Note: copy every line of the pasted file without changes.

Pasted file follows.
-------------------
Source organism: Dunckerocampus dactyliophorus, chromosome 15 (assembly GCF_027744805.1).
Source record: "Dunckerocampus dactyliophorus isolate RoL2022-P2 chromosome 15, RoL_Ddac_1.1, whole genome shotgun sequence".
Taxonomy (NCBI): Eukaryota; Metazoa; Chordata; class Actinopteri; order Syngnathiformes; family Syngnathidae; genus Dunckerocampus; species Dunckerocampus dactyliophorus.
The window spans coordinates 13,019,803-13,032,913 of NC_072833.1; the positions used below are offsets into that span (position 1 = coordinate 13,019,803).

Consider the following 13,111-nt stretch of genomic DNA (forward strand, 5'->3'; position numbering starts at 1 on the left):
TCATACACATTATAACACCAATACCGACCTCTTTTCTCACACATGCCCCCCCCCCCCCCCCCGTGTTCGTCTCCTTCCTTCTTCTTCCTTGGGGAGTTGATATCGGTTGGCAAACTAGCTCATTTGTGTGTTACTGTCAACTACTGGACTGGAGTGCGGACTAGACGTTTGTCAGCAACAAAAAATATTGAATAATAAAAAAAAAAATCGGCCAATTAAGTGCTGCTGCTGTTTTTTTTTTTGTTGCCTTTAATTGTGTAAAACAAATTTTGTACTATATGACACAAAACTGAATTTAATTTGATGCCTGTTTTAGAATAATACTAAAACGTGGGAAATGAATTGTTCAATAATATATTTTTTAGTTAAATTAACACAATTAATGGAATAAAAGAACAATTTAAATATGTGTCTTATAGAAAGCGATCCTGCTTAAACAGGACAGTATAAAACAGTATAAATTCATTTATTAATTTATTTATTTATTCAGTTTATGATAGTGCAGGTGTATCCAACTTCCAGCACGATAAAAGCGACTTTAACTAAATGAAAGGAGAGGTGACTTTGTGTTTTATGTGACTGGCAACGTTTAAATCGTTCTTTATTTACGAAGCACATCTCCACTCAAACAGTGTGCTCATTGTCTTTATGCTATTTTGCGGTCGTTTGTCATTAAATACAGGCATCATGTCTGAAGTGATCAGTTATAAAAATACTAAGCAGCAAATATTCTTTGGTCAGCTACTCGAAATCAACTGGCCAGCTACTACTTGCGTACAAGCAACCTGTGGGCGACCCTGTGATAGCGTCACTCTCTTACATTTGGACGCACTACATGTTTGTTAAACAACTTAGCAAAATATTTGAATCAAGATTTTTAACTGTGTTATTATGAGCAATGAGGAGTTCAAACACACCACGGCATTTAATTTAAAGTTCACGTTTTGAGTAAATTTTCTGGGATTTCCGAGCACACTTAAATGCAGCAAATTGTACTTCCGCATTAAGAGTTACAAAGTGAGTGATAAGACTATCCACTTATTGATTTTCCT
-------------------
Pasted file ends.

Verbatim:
Source organism: Dunckerocampus dactyliophorus, chromosome 15 (assembly GCF_027744805.1).
Source record: "Dunckerocampus dactyliophorus isolate RoL2022-P2 chromosome 15, RoL_Ddac_1.1, whole genome shotgun sequence".
Taxonomy (NCBI): Eukaryota; Metazoa; Chordata; class Actinopteri; order Syngnathiformes; family Syngnathidae; genus Dunckerocampus; species Dunckerocampus dactyliophorus.
The window spans coordinates 13,019,803-13,032,913 of NC_072833.1; the positions used below are offsets into that span (position 1 = coordinate 13,019,803).

Consider the following 13,111-nt stretch of genomic DNA (forward strand, 5'->3'; position numbering starts at 1 on the left):
TCATACACATTATAACACCAATACCGACCTCTTTTCTCACACATGCCCCCCCCCCCCCCCCCGTGTTCGTCTCCTTCCTTCTTCTTCCTTGGGGAGTTGATATCGGTTGGCAAACTAGCTCATTTGTGTGTTACTGTCAACTACTGGACTGGAGTGCGGACTAGACGTTTGTCAGCAACAAAAAATATTGAATAATAAAAAAAAAAATCGGCCAATTAAGTGCTGCTGCTGTTTTTTTTTTTGTTGCCTTTAATTGTGTAAAACAAATTTTGTACTATATGACACAAAACTGAATTTAATTTGATGCCTGTTTTAGAATAATACTAAAACGTGGGAAATGAATTGTTCAATAATATATTTTTTAGTTAAATTAACACAATTAATGGAATAAAAGAACAATTTAAATATGTGTCTTATAGAAAGCGATCCTGCTTAAACAGGACAGTATAAAACAGTATAAATTCATTTATTAATTTATTTATTTATTCAGTTTATGATAGTGCAGGTGTATCCAACTTCCAGCACGATAAAAGCGACTTTAACTAAATGAAAGGAGAGGTGACTTTGTGTTTTATGTGACTGGCAACGTTTAAATCGTTCTTTATTTACGAAGCACATCTCCACTCAAACAGTGTGCTCATTGTCTTTATGCTATTTTGCGGTCGTTTGTCATTAAATACAGGCATCATGTCTGAAGTGATCAGTTATAAAAATACTAAGCAGCAAATATTCTTTGGTCAGCTACTCGAAATCAACTGGCCAGCTACTACTTGCGTACAAGCAACCTGTGGGCGACCCTGTGATAGCGTCACTCTCTTACATTTGGACGCACTACATGTTTGTTAAACAACTTAGCAAAATATTTGAATCAAGATTTTTAACTGTGTTATTATGAGCAATGAGGAGTTCAAACACACCACGGCATTTAATTTAAAGTTCACGTTTTGAGTAAATTTTCTGGGATTTCCGAGCACACTTAAATGCAGCAAATTGTACTTCCGCATTAAGAGTTACAAAGTGAGTGATAAGACTATCCACTTATTGATTTTCCT